How to Narrow Down Your Major Options

Use this guide to make a smart choice about what your major should be.

By Ashley Henshaw | February 17, 2017

The best way to find out which major is right for you is to spend some time reflecting on your own personal goals and interests.
Photo: Thinkstock

Choosing a major comes easily to some people. But if you’re one of the many students who struggle to determine their academic paths, it can take a bit of effort. Fortunately, you might just love the work that goes into discovering your passions. Make sure you do your research to find the major that is the best fit for you.

If you do have a career path in mind, find out which majors are best suited to your field.

Assessing Your Goals and Interests

The best way to find out which major is right for you is to spend some time reflecting on your own personal goals and interests. Since this decision could impact the rest of your life, it’s important to find out what drives you. “My advice is to go with your heart and passion,” says Dr. Stephanie A. Smith, an English professor at the University of Florida. “Too often we feel pressured to do the pragmatic or practical thing, and for some people, that works, but for many of us, that doesn't capture our imaginations or kindle a spark of passion.”

Looking for some ways to figure out your passions? Try these tips:

* Take advantage of your general education requirements by signing up for classes that cover a wide range of topics. See which ones spark your interest.
  • Talk about your interests with upperclassmen, academic advisors and/or professors. They may be able to point you towards the majors that are a good fit for you.
  • Take some career aptitude quizzes. These can point out the skills and habits that make you a great candidate for certain career paths and their associated majors. Check out this quiz offered by The Princeton Review.

Doing Research on Major Options

Finding your passions is one thing. But matching those up with the right major takes a little research. The more you research each major you’re considering, the more likely you’ll be to find the best match.

Here are some of the best ways to find out more about your major options:

  • Look up course descriptions in your university course catalog. Find out what exactly you’d be studying and what the courses require (reading, tests, research, lab time, etc.). You can also talk to an academic advisor about the requirements for the majors that you’re considering.
  • Learn more about which minors your school offers – this can be a great way to combine interests when you’re having trouble choosing between two majors.
  • Talk to professors about what types of students excel in their classes. Find out more about class requirements and ask about potential career paths. You may even be able to sit in on a class or two.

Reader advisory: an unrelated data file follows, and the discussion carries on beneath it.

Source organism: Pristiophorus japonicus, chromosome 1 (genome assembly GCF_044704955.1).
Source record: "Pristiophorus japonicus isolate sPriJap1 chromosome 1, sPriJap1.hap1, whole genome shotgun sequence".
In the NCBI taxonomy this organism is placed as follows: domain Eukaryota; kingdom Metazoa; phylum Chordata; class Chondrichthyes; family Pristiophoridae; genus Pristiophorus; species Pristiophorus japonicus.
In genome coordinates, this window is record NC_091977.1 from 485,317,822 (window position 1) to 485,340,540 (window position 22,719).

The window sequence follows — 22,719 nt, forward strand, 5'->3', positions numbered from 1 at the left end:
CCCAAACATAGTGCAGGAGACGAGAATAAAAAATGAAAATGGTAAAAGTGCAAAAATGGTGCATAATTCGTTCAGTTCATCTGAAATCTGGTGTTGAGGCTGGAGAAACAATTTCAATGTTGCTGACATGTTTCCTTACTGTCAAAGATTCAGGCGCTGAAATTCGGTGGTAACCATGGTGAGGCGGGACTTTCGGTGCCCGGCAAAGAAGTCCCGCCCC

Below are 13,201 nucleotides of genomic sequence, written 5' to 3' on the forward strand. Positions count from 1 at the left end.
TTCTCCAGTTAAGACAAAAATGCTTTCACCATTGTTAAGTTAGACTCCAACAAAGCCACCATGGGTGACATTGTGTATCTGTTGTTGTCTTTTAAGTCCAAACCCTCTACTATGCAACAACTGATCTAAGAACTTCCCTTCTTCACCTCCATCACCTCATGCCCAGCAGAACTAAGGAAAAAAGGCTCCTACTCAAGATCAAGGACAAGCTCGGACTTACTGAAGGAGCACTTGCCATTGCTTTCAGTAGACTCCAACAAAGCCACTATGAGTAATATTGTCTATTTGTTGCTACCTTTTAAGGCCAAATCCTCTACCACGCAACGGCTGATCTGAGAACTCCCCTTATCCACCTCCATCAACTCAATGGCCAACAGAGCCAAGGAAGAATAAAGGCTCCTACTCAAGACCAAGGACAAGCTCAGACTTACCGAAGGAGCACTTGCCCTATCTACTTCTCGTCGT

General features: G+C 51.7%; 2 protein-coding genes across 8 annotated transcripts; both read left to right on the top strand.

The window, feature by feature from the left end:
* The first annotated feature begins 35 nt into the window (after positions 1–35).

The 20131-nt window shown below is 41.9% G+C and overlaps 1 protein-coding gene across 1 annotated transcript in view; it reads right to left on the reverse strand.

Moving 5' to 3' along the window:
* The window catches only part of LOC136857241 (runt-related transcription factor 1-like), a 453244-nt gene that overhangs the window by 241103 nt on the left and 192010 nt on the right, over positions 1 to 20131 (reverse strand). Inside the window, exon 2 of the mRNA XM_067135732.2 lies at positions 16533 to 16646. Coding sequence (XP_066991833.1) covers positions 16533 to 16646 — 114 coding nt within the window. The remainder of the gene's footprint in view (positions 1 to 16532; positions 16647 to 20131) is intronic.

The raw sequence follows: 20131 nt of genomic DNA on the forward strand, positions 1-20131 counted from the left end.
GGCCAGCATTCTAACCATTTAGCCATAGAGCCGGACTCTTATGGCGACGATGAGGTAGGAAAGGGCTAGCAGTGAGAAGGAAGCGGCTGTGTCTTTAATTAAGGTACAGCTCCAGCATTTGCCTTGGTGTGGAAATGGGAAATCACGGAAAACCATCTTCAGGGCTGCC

• Find out more about specific majors online by using resources like the Major and Career Search at Big Future.

Look up course descriptions in your university course catalog.
Photo: Thinkstock

Thinking About The Future

Your major determines what you’ll study in college, but it can also affect your career prospects. Choosing a major is more than just choosing what you want to learn about; you should also think in the long-term about what type of job it could prepare you for and whether that lines up with your lifestyle preferences.

Use these tips to find out more about careers so that you can choose your major wisely:

  • Use the Bureau of Labor Statistics’ (BLS) Occupational Outlook Handbook to find out more about prospective career options. You can look up profiles for individual career choices to find out everything from expected income to work environment to employment outlook.
  • If you do have a career path in mind, find out which majors are best suited to your field. In addition to undergraduate majors, find out if you may need a master’s degree as well. The BLS website can also help you select your major since its job profiles give details about education requirements. You can also talk to hiring managers in your chosen field to see what they look for in job candidates.
  • Take an internship or volunteer in a field that you’re interested in. Trying out a specific job for yourself and immersing yourself in that work environment will help you determine if it’s a good fit for you.
  • Think about your long-term goals in life and whether a certain career could help you achieve those goals. If you’d love to see the world, for example, consider a career path that would allow for international travel.

Keep in mind that thousands of students start college with no idea of what major they’d like to pursue, but they end up finding their path and earning a degree within just a few years. Take the time to figure out your interests and research all your options and you’ll find that there’s a great major out there for you.

People Who Read This Article Also Read:

Is a Double Major Right for You?
5 Smart Double-Major Combos
Liberal Arts vs. Career Majors: What’s Right for You?
How to Decide if You Should Change Your Major

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